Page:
- File Size: 305 KB
- Print Length: 184 pages
- Publisher: Fig Hollow (February 10, 2018)
- Publication Date: February 10, 2018
- Sold by: Amazon Digital Services LLC
- Language: English
- ASIN: B079WS2LD3
- Text-to-Speech: Enabled
- Word Wise: Enabled
- Lending: Not Enabled
- Amazon Best Sellers Rank: #7,592 Free in Kindle Store (See Top 100 Free in Kindle Store)
|Digital List Price:||$0.99|
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The Zero Commandment (The Charlie Singer and Katie Walker Series) Kindle Edition
"The Extraordinary Life of Sam Hell" by Robert Dugoni
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Lawrence writes in a near conversational style, gradually introducing his characters and the environment in which they find themselves, and then introduces the flags that will point the way toward the evil to come. For instance, during a severe dust storm in 1935 Oklahoma Jack Bell steps out of the dust storm into his home – ‘His wife was lying on the floor, her face and the front of her dress covered in dried blood. She’d been lying there for a while. He went over to her, holding her, lifting her head, desperate to breathe life back into her. But Jack had seen death up close since he was a boy. He knew there was no breathing life back. He knew his wife and his unborn child were gone… He listened and thought he heard the swirling wind and the rabbits with crushed heads and the baby in the tiny coffin crying with him.’
This being Volume 3 of The Charlie Singer and Katie Walker Series the main characters are well known to Lawrence’s readers. We first encounter them in New York City in 1941 I entered Central Park through The Merchant’s Gate at Columbus Circle. In the daytime, especially on weekends, children screamed and ran through the Gate on their way to the Heckscher playground. Now it was getting to dusk, the dark side of twilight, and there were few people wandering around. I stopped when I heard the sound. There was a cry off to my left. I first thought it was a wounded animal, but then it happened again and I realized it was someone in trouble. I started walking quickly. I wasn’t sure where I was going. A memory of a sound isn’t a useful compass. The sound haunted me, so I began to run. There it was again. It was the sound of pain and fear. Then I saw them. Two men wearing silver shirts and blue ties. The shirts had the scarlet letter L over the heart. The men also had blue corduroy trousers. One of the men was kicking a young woman. He was the bigger one, with blond hair so short he almost looked as though he had shaved his head. His eyes had a hunger for blood. I moved toward them. The blond man was screaming at the small woman on the ground. She was trying to protect herself by bringing her arms and legs as close as she could to her body and putting her hands over her face. “Say it again,” the man yelled. “Tell us you’re a dirty Jew.” He kicked her in the ribs. I was close enough now. “Stop it,” I yelled to them. “Leave her alone.”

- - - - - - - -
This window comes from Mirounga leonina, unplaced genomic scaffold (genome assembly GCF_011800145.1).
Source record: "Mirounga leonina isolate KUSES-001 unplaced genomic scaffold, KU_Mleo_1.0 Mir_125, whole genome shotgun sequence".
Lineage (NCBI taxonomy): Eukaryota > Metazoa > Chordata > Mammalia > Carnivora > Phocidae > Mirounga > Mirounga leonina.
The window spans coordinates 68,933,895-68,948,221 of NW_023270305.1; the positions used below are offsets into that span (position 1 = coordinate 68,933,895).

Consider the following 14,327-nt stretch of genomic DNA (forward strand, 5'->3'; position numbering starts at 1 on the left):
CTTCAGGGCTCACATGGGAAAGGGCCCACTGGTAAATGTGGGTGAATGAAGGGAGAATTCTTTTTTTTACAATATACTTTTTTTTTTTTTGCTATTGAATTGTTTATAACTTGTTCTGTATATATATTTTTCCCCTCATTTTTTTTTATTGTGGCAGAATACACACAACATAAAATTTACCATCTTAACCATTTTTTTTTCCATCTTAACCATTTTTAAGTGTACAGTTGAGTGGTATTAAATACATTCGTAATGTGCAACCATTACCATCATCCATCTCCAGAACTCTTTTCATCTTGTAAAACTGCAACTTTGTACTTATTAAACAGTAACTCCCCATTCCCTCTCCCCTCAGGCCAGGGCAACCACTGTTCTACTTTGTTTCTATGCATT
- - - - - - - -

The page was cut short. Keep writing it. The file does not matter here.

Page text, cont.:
The synopsis outlines the plot of this new volume well – ‘It is 1941. The country is on the edge of war. In New York, three men are murdered. The detective Charlie Singer is drawn into the case after rescuing a young woman being attacked in Central Park. With Katie Walker, his partner, Charlie deals with a famous gossip columnist, an organization devoted to fighting Hitler, and a violent group of haters. As Charlie uncovers the lies and secrets, he discovers a blossoming relationship with Katie who is undergoing a major life change.’
Powerful tale spinning – beautifully written and rich in suspense and a full taste of American history all related by wholly three-dimensional characters. Reading Book 3 encourages the reader to back track and read the entire series. This is an exciting author. Grady Harp, April 18
The book has humor, drama, romance and intrigue. Author Lawrence J. Epstein has done his homework well and he describes the events and occurrences of the time in a realistic and believable manner. Looking into negative things- the fact that I would like to raise is that the author worked on making his hero a little too positive and white. I would have liked if the protagonist had some grey shades too. For example he is always into helping people and making them feel at ease. He is not money minded and is ready to pay people extra even though there is no viable source of income. Other than that one fault the book was interesting and engaging and a good read.
Charlie Singer saves a woman from two Nazi type goon. We know that we are going to like Charlie.
The novel is not limited to solving the murders. It is equally the story of people, both the primary characters and the New York City Jewish population and the Nazi movement in the city. The reader gets a feel, an understanding of New York prior to our entry into the war. This atmosphere is a definite story enhancement.
This is a gripping story with realistic, fascinating characters: a protagonist that can stumble a bit, who underneath his exterior is both an exceptional and ordinary human. Actually, the human element makes the book. The novel is filled with dialogue that keeps the story in motion. Yes, there is romance (almost). First, Charlie has feelings for a Jewish woman, but that cannot be, and then for Katie, his partner.
...an easy read that holds reader interest. Reviewed by the author of The Children's Story, About Good and Evil.